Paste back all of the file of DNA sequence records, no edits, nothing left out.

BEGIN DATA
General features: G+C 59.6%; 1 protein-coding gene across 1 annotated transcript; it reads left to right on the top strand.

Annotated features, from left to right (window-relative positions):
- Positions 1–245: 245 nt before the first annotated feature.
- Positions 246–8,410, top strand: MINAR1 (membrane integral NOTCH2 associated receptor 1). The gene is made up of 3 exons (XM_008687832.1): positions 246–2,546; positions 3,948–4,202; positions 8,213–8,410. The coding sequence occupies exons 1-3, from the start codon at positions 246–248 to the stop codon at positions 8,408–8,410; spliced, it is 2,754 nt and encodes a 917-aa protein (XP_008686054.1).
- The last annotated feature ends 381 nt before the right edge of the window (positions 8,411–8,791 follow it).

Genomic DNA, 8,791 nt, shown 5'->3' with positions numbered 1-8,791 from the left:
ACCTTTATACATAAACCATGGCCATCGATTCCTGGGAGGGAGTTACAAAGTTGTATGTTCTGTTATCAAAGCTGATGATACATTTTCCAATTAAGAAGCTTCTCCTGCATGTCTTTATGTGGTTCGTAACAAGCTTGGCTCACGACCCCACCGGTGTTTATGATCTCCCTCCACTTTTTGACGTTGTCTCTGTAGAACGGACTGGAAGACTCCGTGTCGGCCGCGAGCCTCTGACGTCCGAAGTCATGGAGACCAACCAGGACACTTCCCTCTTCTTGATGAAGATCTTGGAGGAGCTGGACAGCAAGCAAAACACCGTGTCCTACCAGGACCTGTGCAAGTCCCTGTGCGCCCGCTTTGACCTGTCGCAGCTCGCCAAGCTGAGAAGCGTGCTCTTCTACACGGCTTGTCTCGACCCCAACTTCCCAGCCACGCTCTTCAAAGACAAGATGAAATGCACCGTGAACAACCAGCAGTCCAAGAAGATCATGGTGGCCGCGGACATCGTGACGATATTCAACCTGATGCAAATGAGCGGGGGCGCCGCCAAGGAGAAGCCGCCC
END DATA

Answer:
General features: G+C 59.6%; 1 protein-coding gene across 1 annotated transcript; it reads left to right on the top strand.

Annotated features, from left to right (window-relative positions):
- Positions 1–245: 245 nt before the first annotated feature.
- Positions 246–8,410, top strand: MINAR1 (membrane integral NOTCH2 associated receptor 1). The gene is made up of 3 exons (XM_008687832.1): positions 246–2,546; positions 3,948–4,202; positions 8,213–8,410. The coding sequence occupies exons 1-3, from the start codon at positions 246–248 to the stop codon at positions 8,408–8,410; spliced, it is 2,754 nt and encodes a 917-aa protein (XP_008686054.1).
- The last annotated feature ends 381 nt before the right edge of the window (positions 8,411–8,791 follow it).

Genomic DNA, 8,791 nt, shown 5'->3' with positions numbered 1-8,791 from the left:
ACCTTTATACATAAACCATGGCCATCGATTCCTGGGAGGGAGTTACAAAGTTGTATGTTCTGTTATCAAAGCTGATGATACATTTTCCAATTAAGAAGCTTCTCCTGCATGTCTTTATGTGGTTCGTAACAAGCTTGGCTCACGACCCCACCGGTGTTTATGATCTCCCTCCACTTTTTGACGTTGTCTCTGTAGAACGGACTGGAAGACTCCGTGTCGGCCGCGAGCCTCTGACGTCCGAAGTCATGGAGACCAACCAGGACACTTCCCTCTTCTTGATGAAGATCTTGGAGGAGCTGGACAGCAAGCAAAACACCGTGTCCTACCAGGACCTGTGCAAGTCCCTGTGCGCCCGCTTTGACCTGTCGCAGCTCGCCAAGCTGAGAAGCGTGCTCTTCTACACGGCTTGTCTCGACCCCAACTTCCCAGCCACGCTCTTCAAAGACAAGATGAAATGCACCGTGAACAACCAGCAGTCCAAGAAGATCATGGTGGCCGCGGACATCGTGACGATATTCAACCTGATGCAAATGAGCGGGGGCGCCGCCAAGGAGAAGCCGCCC